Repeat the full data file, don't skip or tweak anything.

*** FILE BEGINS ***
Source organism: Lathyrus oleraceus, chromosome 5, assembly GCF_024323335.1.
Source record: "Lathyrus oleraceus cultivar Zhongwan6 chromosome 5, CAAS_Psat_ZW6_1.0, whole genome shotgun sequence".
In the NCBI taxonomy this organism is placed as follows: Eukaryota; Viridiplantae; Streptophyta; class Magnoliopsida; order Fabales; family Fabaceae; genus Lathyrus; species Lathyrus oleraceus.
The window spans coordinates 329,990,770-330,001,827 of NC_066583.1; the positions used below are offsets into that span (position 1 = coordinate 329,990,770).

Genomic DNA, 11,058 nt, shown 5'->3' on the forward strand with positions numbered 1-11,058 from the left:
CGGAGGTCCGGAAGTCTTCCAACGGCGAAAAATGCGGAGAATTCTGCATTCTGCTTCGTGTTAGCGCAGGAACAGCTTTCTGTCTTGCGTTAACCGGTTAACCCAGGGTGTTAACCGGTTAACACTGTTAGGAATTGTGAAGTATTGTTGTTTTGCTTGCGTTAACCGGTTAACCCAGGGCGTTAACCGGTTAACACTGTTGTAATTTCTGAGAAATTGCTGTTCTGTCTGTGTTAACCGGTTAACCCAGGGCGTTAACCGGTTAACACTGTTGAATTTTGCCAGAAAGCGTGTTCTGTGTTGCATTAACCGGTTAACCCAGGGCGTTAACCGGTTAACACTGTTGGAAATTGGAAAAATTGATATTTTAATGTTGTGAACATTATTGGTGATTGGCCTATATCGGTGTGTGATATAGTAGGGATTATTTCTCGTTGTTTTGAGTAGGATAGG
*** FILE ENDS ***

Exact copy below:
Source organism: Lathyrus oleraceus, chromosome 5, assembly GCF_024323335.1.
Source record: "Lathyrus oleraceus cultivar Zhongwan6 chromosome 5, CAAS_Psat_ZW6_1.0, whole genome shotgun sequence".
In the NCBI taxonomy this organism is placed as follows: Eukaryota; Viridiplantae; Streptophyta; class Magnoliopsida; order Fabales; family Fabaceae; genus Lathyrus; species Lathyrus oleraceus.
The window spans coordinates 329,990,770-330,001,827 of NC_066583.1; the positions used below are offsets into that span (position 1 = coordinate 329,990,770).

Genomic DNA, 11,058 nt, shown 5'->3' on the forward strand with positions numbered 1-11,058 from the left:
CGGAGGTCCGGAAGTCTTCCAACGGCGAAAAATGCGGAGAATTCTGCATTCTGCTTCGTGTTAGCGCAGGAACAGCTTTCTGTCTTGCGTTAACCGGTTAACCCAGGGTGTTAACCGGTTAACACTGTTAGGAATTGTGAAGTATTGTTGTTTTGCTTGCGTTAACCGGTTAACCCAGGGCGTTAACCGGTTAACACTGTTGTAATTTCTGAGAAATTGCTGTTCTGTCTGTGTTAACCGGTTAACCCAGGGCGTTAACCGGTTAACACTGTTGAATTTTGCCAGAAAGCGTGTTCTGTGTTGCATTAACCGGTTAACCCAGGGCGTTAACCGGTTAACACTGTTGGAAATTGGAAAAATTGATATTTTAATGTTGTGAACATTATTGGTGATTGGCCTATATCGGTGTGTGATATAGTAGGGATTATTTCTCGTTGTTTTGAGTAGGATAGG